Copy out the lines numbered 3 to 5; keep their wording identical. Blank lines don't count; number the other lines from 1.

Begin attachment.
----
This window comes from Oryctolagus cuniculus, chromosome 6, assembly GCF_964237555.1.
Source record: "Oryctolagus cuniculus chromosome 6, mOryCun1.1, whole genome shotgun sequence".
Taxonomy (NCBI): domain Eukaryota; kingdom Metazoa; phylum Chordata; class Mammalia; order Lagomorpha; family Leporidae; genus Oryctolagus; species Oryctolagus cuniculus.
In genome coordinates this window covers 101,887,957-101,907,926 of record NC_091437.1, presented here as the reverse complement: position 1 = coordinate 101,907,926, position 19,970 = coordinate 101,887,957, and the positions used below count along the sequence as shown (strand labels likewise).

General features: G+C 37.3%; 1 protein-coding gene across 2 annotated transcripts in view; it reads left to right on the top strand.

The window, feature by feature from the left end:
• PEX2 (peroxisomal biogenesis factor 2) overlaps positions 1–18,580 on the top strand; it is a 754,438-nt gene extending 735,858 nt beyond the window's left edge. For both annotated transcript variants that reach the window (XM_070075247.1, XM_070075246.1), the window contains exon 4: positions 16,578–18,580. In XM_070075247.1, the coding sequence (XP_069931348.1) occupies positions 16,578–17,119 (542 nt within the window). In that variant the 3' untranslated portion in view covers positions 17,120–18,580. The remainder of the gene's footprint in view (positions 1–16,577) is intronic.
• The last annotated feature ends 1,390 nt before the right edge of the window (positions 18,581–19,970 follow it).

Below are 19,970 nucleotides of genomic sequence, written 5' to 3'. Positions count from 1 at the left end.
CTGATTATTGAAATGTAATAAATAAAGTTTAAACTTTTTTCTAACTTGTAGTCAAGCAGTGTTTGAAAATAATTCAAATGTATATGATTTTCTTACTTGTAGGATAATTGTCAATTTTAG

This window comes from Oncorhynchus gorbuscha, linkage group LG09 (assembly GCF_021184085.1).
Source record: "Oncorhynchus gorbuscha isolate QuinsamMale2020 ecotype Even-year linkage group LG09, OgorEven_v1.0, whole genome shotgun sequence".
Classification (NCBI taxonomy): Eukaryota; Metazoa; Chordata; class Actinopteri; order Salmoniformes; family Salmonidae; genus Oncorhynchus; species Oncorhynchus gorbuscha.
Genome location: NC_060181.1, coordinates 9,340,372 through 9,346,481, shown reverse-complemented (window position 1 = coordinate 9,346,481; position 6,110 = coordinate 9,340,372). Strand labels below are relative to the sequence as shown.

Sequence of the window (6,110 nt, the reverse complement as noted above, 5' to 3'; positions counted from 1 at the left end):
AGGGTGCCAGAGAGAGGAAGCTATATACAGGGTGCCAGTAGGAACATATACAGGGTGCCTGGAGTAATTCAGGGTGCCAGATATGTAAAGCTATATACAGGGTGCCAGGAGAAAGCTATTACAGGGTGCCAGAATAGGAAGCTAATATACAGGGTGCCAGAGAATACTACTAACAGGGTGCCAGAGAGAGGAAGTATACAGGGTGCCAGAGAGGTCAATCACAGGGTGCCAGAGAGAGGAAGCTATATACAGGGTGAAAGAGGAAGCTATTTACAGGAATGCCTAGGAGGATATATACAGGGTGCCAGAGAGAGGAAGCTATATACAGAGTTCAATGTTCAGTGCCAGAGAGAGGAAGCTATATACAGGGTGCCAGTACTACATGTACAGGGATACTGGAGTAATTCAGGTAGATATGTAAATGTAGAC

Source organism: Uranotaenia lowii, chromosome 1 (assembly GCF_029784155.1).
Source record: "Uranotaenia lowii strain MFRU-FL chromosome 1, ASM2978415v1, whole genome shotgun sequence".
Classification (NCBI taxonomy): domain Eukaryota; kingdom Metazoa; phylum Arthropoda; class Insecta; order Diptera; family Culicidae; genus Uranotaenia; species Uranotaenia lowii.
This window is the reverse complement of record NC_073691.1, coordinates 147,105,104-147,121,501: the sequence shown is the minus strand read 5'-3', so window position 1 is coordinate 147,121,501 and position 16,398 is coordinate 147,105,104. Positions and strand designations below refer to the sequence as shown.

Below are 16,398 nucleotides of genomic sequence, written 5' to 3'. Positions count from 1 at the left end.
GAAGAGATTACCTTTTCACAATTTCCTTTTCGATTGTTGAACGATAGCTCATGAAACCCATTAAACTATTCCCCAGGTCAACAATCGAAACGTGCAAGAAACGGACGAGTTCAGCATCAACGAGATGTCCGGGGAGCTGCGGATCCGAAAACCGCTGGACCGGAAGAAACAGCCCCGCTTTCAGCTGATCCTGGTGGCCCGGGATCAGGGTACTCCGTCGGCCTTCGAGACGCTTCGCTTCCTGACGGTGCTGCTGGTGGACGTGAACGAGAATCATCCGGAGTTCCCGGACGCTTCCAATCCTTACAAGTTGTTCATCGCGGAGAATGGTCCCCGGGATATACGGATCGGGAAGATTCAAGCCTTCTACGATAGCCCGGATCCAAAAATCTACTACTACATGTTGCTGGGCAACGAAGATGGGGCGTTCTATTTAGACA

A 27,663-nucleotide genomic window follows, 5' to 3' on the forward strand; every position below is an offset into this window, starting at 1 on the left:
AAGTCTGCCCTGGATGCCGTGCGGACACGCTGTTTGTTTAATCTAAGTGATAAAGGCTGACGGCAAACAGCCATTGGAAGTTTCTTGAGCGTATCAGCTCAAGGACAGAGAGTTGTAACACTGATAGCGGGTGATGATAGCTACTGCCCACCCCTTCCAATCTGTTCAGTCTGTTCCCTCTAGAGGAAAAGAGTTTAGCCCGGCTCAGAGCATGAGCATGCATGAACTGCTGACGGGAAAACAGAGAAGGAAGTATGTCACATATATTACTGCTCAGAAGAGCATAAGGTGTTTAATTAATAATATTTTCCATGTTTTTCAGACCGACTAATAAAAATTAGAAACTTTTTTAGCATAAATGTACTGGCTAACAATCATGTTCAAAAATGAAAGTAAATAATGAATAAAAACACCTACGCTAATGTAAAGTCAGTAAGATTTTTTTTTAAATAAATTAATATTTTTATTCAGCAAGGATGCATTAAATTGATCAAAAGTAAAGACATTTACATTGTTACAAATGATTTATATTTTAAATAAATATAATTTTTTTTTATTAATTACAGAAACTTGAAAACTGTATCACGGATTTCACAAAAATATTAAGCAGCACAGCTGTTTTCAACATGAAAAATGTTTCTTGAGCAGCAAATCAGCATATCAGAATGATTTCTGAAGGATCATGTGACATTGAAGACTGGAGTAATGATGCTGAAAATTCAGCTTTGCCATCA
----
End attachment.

Taxonomy (NCBI): domain Eukaryota; kingdom Metazoa; phylum Chordata; class Mammalia; order Lagomorpha; family Leporidae; genus Oryctolagus; species Oryctolagus cuniculus.
In genome coordinates this window covers 101,887,957-101,907,926 of record NC_091437.1, presented here as the reverse complement: position 1 = coordinate 101,907,926, position 19,970 = coordinate 101,887,957, and the positions used below count along the sequence as shown (strand labels likewise).

General features: G+C 37.3%; 1 protein-coding gene across 2 annotated transcripts in view; it reads left to right on the top strand.